- North Easterners gloomiest about house prices
- Scottish house prices resilient in face of tax disruption
- UK landlords warned that incomplete inventories costing Britain’s tenants dearly
- Number of UK property millionaires tops 1/2 million
- Landlords could start to raise rents after budget cut to their tax benefits
- Buy to let tax break removed for wealthy landlords, housing shares fall!
UK landlords mortgage interest relief changes announced in the Summer Budget
Steve Bolton, Founder and Chairman of Platinum Property Partners (PPP) comments on the changes to mortgage interest relief for landlords announced in the Summer Budget:
For decades, the private rented sector has been providing much-needed homes to meet a growing demand for flexible accommodation. A healthy supply of rental properties keeps rents down, and tax relief on mortgage interest payments is a key way for the Government to incentivise investment.
The scaling back of tax relief on mortgage interest payments could have a significant impact on the bottom line for many landlords who pay above the basic rate of income tax. This is especially true for those investing in single occupancy buy-to-lets with large mortgages and little opportunity to recoup this extra expenditure by increasing the rents they charge.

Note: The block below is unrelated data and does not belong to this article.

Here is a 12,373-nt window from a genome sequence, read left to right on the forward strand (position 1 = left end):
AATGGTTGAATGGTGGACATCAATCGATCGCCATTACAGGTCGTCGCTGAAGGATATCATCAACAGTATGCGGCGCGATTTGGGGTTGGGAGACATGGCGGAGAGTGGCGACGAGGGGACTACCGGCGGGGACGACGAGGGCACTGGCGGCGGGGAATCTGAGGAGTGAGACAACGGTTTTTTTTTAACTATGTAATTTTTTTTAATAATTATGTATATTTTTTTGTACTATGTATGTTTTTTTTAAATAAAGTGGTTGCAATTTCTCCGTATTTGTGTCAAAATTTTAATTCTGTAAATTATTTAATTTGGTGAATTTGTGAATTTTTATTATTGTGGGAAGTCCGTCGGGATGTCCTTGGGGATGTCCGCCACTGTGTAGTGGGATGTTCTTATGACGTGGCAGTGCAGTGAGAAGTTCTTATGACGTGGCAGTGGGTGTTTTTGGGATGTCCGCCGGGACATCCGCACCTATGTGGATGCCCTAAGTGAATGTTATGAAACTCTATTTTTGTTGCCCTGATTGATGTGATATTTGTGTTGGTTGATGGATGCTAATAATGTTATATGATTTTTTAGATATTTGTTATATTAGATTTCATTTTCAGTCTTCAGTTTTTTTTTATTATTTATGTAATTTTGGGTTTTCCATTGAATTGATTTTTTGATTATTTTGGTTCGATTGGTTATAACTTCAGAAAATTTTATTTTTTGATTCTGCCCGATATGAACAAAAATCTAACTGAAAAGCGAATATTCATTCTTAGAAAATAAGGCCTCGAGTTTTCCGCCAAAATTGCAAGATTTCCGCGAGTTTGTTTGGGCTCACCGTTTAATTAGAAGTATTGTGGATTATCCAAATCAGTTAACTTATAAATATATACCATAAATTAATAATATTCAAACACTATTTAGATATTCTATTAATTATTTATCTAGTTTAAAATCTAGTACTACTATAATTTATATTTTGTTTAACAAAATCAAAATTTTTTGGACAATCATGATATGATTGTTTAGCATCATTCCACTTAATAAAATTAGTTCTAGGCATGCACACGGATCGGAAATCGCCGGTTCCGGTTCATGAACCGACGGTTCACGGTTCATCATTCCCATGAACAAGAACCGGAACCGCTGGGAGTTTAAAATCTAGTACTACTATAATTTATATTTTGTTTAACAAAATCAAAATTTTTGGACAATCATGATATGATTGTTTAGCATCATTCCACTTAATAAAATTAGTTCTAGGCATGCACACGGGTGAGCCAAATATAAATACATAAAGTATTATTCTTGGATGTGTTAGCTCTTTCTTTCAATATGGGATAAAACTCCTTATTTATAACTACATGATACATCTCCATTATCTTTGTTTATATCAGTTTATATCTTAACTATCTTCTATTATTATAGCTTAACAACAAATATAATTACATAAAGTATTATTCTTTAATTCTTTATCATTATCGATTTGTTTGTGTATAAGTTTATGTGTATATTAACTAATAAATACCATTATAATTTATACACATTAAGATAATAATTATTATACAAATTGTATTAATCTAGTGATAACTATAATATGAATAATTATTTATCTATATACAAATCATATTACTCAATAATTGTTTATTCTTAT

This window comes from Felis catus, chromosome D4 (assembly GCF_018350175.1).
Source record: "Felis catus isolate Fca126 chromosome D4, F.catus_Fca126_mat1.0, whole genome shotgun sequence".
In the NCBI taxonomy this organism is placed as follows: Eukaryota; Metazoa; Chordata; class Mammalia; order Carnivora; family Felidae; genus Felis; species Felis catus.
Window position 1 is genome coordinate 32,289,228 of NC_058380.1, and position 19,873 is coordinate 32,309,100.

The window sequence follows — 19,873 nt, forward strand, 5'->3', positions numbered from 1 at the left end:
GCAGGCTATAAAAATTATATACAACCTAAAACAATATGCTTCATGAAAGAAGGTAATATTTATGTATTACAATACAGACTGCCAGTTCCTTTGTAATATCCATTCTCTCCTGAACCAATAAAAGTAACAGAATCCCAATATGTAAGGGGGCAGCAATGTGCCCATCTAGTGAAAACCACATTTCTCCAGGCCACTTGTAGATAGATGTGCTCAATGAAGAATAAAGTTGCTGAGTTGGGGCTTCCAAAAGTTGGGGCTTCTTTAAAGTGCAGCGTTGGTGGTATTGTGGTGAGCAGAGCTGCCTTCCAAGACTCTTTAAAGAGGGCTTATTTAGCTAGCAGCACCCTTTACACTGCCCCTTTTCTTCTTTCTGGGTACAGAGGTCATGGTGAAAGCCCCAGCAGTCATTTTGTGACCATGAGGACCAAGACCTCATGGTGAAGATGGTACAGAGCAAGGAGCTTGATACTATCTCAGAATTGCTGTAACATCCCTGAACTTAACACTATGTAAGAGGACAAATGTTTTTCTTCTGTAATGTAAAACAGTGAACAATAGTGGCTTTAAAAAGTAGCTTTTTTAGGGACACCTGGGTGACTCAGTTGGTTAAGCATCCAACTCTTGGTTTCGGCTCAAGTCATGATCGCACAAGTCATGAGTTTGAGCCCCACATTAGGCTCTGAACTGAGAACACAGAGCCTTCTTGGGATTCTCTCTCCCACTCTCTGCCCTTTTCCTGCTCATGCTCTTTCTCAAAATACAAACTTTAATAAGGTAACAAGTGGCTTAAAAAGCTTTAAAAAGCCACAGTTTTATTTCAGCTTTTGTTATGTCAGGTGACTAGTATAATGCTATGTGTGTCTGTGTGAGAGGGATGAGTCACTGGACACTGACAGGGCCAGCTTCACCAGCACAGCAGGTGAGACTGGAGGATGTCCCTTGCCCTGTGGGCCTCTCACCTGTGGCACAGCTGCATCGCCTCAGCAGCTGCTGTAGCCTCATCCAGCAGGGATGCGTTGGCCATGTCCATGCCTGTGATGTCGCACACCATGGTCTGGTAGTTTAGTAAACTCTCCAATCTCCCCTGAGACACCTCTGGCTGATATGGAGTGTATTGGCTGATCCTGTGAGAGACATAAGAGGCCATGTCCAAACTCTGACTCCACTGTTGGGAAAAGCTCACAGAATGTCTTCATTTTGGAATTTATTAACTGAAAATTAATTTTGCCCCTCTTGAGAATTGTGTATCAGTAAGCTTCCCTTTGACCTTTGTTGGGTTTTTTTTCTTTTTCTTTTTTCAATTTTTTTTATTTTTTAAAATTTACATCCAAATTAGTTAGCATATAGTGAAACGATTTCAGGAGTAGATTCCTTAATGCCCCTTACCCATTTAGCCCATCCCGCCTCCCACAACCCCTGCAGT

Mortgage interest payments can be up to 50% of landlords’ total annual costs. Those who currently receive 40% relief on their interest payments will now see this tax benefit halved, leaving profits after tax reduced. This change in tax law could therefore deter investment in the private rented sector and restrict supply at a time when demand for quality rented accommodation is high.
From a tenant’s point of view, such a move may force some landlords to increase their rents to ensure that they remain in the black and not in the red. Landlords hit hard by this change may also be driven to reduce general property improvements or maintenance which could worsen the standard of rented accommodation.
However, depending on their business model some landlords will be able to cope with the changes better than others. The PPP model of letting high quality shared houses to young professionals and key workers means our Partners’ portfolios can withstand the changes to tax relief because the model is based on a high level of rental income that is up to three times higher than a standard buy-to-let.
The changes will be phased in gradually (over four years from April 2017), giving landlords plenty of time to plan ahead and assess how they can absorb these higher mortgage interest bills. For those landlords who don’t have a robust business plan, this could be the ideal time to get advice and education about the best way to structure their business.”